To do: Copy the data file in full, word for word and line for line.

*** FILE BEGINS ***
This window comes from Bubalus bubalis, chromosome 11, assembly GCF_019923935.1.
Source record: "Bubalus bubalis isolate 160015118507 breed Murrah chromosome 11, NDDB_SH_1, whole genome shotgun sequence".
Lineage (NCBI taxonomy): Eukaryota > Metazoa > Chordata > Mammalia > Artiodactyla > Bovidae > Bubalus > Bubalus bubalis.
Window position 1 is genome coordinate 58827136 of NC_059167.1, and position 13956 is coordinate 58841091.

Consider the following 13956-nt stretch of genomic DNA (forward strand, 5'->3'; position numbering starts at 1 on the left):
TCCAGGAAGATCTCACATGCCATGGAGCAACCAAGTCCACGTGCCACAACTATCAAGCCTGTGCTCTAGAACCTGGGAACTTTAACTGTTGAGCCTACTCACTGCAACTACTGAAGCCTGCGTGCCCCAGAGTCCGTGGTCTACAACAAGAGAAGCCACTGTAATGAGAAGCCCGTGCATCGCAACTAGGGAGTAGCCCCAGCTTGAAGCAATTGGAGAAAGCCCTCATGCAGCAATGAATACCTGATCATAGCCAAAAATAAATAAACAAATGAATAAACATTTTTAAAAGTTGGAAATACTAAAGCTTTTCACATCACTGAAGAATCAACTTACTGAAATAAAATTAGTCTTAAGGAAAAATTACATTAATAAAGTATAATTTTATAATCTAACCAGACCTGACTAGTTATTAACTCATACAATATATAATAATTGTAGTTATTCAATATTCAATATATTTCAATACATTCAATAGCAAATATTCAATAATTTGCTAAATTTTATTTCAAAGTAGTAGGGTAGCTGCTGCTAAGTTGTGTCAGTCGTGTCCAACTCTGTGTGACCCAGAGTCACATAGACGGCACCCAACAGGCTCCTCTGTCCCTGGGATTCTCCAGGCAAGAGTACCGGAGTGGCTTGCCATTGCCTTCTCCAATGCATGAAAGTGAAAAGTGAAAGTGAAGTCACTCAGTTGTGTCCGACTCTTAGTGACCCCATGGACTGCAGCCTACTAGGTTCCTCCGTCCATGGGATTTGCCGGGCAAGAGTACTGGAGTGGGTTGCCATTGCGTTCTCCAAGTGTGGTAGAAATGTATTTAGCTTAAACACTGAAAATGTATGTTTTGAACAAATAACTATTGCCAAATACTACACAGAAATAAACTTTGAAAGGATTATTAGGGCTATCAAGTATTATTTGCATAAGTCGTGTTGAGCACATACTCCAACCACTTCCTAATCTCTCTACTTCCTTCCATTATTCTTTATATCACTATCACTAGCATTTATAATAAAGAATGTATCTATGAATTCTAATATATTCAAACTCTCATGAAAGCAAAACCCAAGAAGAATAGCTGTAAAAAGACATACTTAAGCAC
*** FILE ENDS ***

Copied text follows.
This window comes from Bubalus bubalis, chromosome 11, assembly GCF_019923935.1.
Source record: "Bubalus bubalis isolate 160015118507 breed Murrah chromosome 11, NDDB_SH_1, whole genome shotgun sequence".
Lineage (NCBI taxonomy): Eukaryota > Metazoa > Chordata > Mammalia > Artiodactyla > Bovidae > Bubalus > Bubalus bubalis.
Window position 1 is genome coordinate 58827136 of NC_059167.1, and position 13956 is coordinate 58841091.

Consider the following 13956-nt stretch of genomic DNA (forward strand, 5'->3'; position numbering starts at 1 on the left):
TCCAGGAAGATCTCACATGCCATGGAGCAACCAAGTCCACGTGCCACAACTATCAAGCCTGTGCTCTAGAACCTGGGAACTTTAACTGTTGAGCCTACTCACTGCAACTACTGAAGCCTGCGTGCCCCAGAGTCCGTGGTCTACAACAAGAGAAGCCACTGTAATGAGAAGCCCGTGCATCGCAACTAGGGAGTAGCCCCAGCTTGAAGCAATTGGAGAAAGCCCTCATGCAGCAATGAATACCTGATCATAGCCAAAAATAAATAAACAAATGAATAAACATTTTTAAAAGTTGGAAATACTAAAGCTTTTCACATCACTGAAGAATCAACTTACTGAAATAAAATTAGTCTTAAGGAAAAATTACATTAATAAAGTATAATTTTATAATCTAACCAGACCTGACTAGTTATTAACTCATACAATATATAATAATTGTAGTTATTCAATATTCAATATATTTCAATACATTCAATAGCAAATATTCAATAATTTGCTAAATTTTATTTCAAAGTAGTAGGGTAGCTGCTGCTAAGTTGTGTCAGTCGTGTCCAACTCTGTGTGACCCAGAGTCACATAGACGGCACCCAACAGGCTCCTCTGTCCCTGGGATTCTCCAGGCAAGAGTACCGGAGTGGCTTGCCATTGCCTTCTCCAATGCATGAAAGTGAAAAGTGAAAGTGAAGTCACTCAGTTGTGTCCGACTCTTAGTGACCCCATGGACTGCAGCCTACTAGGTTCCTCCGTCCATGGGATTTGCCGGGCAAGAGTACTGGAGTGGGTTGCCATTGCGTTCTCCAAGTGTGGTAGAAATGTATTTAGCTTAAACACTGAAAATGTATGTTTTGAACAAATAACTATTGCCAAATACTACACAGAAATAAACTTTGAAAGGATTATTAGGGCTATCAAGTATTATTTGCATAAGTCGTGTTGAGCACATACTCCAACCACTTCCTAATCTCTCTACTTCCTTCCATTATTCTTTATATCACTATCACTAGCATTTATAATAAAGAATGTATCTATGAATTCTAATATATTCAAACTCTCATGAAAGCAAAACCCAAGAAGAATAGCTGTAAAAAGACATACTTAAGCAC